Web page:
One such organisation is Pivot3, which focuses on designed and creating mission critical IT infrastructures. For their presentation Pivot3 looked at how surveillance can form a vital aspect in the making of a smart city, and in particular unpacked how they were able to do so for the Columbian capital of Bogotá.
Before diving into the case study, Pivot3 explained the process of building an IoT infrastructure, which in a lot of ways mirrors that of building an actual city.
Step by step
To that end a phased approach needs to be adopted, with each needing to be completed in order to ensure the next one can be taken.
According to Pivot3 a smart and secure infrastructure is the first step, which is then followed the necessary network requires, and then the deployment of IoT devices and sensors throughout the ecosystem before finally layering the analytics and software atop it all in order to gain valuable insight into the data harvested.
The role that Pivot3 plays, with the help of Lenovo’s data centre offerings, is being the middle man between the edge devices and sensors gathering data, and the cloud where much of the real-time analytics needs to take place.
Now for the Bogotá use case, which leveraged Pivot3’s surveillance series platform in order to help reduce crime in the city, which has a population of more than 8 million people, and as such provides for a great example in developing nations such as South Africa.
This as the same challenges that Bogotá faces are some that also plague our own cities.
Real world application
According to Pivot3 some of these challenges including shifting from an outdated surveillance infrastructure that had no central monitoring, an unreliable surveillance system and extremely limited space in the server room for camera requirements.
Along with some of the challenges that the surveillance platform was tasked with addressing, Pivot3 also explained some of the ones it encountered on this project.
For one, it took a while to get off the ground, with city officials wanting proof that the solution would indeed work as intended. Add to that the time needed to dig up routes to lay cables for the surveillance cameras, and the project took a little over two years to come together.
It has since been running for 18 months, and Pivot3 notes that it has dramatically reduced the crime rate in the city, although no official statistics have been disclosed. The company also notes that their surveillance is not a crime prevention tool, but rather a deterrent. As such, crimes could still be committed, but the chances of identifying and arresting a criminal a far greater, says Pivot3.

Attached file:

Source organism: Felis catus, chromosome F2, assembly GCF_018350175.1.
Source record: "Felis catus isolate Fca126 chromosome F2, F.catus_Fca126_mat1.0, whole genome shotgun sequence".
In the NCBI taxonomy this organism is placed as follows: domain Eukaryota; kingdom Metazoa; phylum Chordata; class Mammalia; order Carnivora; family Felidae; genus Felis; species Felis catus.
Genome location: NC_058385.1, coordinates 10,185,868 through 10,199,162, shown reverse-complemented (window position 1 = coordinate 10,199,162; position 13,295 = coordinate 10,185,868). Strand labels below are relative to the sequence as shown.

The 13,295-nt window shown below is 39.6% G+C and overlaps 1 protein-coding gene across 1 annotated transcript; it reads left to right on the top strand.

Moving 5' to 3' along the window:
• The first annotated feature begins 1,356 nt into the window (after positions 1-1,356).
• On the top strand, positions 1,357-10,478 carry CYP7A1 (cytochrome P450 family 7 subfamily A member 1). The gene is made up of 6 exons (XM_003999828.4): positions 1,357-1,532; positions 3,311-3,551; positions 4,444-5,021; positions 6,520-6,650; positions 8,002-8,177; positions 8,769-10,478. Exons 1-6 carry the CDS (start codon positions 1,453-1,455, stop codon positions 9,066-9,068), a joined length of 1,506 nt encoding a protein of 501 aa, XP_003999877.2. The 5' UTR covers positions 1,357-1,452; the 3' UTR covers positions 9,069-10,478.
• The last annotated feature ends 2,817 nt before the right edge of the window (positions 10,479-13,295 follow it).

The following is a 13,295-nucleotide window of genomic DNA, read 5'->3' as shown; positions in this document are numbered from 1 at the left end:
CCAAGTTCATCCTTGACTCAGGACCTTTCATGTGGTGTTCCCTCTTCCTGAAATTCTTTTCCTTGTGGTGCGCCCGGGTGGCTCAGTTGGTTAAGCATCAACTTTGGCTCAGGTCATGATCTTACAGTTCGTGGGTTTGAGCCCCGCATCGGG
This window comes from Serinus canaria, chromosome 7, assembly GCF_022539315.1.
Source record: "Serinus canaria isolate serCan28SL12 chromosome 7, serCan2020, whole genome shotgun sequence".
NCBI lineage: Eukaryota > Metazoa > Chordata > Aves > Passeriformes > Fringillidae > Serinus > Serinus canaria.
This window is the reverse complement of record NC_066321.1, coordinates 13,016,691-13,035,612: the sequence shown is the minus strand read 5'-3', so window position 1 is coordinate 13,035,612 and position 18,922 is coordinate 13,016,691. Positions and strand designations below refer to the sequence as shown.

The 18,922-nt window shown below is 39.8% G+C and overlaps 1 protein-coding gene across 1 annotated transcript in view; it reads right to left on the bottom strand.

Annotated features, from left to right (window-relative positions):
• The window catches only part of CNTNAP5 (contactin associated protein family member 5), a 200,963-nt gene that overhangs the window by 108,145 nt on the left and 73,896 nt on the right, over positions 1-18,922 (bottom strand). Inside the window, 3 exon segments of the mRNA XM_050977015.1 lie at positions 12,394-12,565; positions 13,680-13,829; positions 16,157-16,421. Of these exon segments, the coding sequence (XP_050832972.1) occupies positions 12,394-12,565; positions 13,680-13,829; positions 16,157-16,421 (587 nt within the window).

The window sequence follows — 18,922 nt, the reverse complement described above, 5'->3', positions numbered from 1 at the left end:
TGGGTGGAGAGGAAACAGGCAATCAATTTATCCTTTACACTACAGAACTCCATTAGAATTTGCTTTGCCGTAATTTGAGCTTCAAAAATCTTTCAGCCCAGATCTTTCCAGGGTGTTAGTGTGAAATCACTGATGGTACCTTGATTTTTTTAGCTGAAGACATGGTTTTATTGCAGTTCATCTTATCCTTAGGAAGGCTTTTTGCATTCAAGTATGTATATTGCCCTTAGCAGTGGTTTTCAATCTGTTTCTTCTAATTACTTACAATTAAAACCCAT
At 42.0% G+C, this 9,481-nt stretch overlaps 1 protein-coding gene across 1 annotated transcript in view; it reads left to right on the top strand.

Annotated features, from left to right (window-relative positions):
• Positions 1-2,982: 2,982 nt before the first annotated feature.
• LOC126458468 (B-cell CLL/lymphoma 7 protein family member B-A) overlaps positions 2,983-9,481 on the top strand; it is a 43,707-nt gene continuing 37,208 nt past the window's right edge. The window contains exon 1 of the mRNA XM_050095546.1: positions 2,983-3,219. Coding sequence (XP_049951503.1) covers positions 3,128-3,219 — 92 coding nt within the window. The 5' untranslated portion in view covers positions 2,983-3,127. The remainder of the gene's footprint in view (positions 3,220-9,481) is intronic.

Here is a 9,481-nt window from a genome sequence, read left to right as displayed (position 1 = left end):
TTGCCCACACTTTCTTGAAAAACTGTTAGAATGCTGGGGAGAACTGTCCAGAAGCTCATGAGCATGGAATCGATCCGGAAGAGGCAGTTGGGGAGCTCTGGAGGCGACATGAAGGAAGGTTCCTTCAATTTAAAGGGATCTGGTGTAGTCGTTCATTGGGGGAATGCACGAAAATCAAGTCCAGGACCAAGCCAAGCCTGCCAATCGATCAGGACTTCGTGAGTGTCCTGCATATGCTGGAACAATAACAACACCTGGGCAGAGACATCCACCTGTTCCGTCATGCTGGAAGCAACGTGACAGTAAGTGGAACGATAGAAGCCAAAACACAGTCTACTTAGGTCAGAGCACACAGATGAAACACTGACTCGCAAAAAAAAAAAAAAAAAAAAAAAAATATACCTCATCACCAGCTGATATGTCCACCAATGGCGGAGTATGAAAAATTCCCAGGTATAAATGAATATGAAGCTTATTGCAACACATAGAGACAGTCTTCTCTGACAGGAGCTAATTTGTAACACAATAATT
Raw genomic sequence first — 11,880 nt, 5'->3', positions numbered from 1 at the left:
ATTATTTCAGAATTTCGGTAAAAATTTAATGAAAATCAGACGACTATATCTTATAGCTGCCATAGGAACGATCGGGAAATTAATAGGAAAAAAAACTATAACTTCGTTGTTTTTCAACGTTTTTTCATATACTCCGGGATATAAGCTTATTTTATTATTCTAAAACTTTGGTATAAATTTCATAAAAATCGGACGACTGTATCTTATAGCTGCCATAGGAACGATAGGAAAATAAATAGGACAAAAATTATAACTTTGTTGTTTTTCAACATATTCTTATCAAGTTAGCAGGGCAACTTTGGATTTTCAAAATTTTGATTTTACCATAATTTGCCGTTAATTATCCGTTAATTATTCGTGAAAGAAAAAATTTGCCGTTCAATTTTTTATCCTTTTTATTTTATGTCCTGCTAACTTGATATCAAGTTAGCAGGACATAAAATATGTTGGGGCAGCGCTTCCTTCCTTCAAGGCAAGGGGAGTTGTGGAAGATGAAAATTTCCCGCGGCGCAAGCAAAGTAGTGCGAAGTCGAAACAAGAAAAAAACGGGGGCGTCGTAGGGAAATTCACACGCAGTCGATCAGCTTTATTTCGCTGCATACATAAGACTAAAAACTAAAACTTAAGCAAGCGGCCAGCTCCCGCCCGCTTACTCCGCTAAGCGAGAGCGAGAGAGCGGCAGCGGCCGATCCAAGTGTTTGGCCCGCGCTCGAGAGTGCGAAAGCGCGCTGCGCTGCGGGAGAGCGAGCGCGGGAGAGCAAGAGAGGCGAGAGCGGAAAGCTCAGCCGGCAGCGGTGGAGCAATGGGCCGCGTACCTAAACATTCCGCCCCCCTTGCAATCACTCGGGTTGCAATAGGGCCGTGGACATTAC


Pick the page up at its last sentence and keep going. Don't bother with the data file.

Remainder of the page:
How they did it
So how did Pivot3 achieve all this?
According to the firm it created a Pivot3 / Lenovo hyperconverged infrastructure, which included 30 servers from the latter and 20 storage-only appliances running the former’s intelligence engine.
Next the necessary bandwidth had to be made available, with phase one of the project requiring 5 petabytes of capacity for Bogotá’s central administration. The requirements did not end there, however, with an additional 10PB scheduled for the second and third phases, which would in turn help service all 18 boroughs of the city.
As for the devices necessary for such a system, Pivot3 says an additional 1 700 cameras needed to be added tot he existing 2 000 cameras , along with 200 analytics channels.
Lastly an integrated control centre for centralised administration was put in place.
A local possibility?
The next big question is whether such a surveillance system can be implemented locally, and according to Pivot3 it’s certainly possible. In fact the company has already had prior dealings in the country, liaising with Johannesburg officials recently on another project.
Hopefully then, if there is the political will to use technology and surveillance in particular to better secure or cities and make them smarter, platforms such as Pivot3’s should be in the offing.
[Image – CC 0 Pixabay]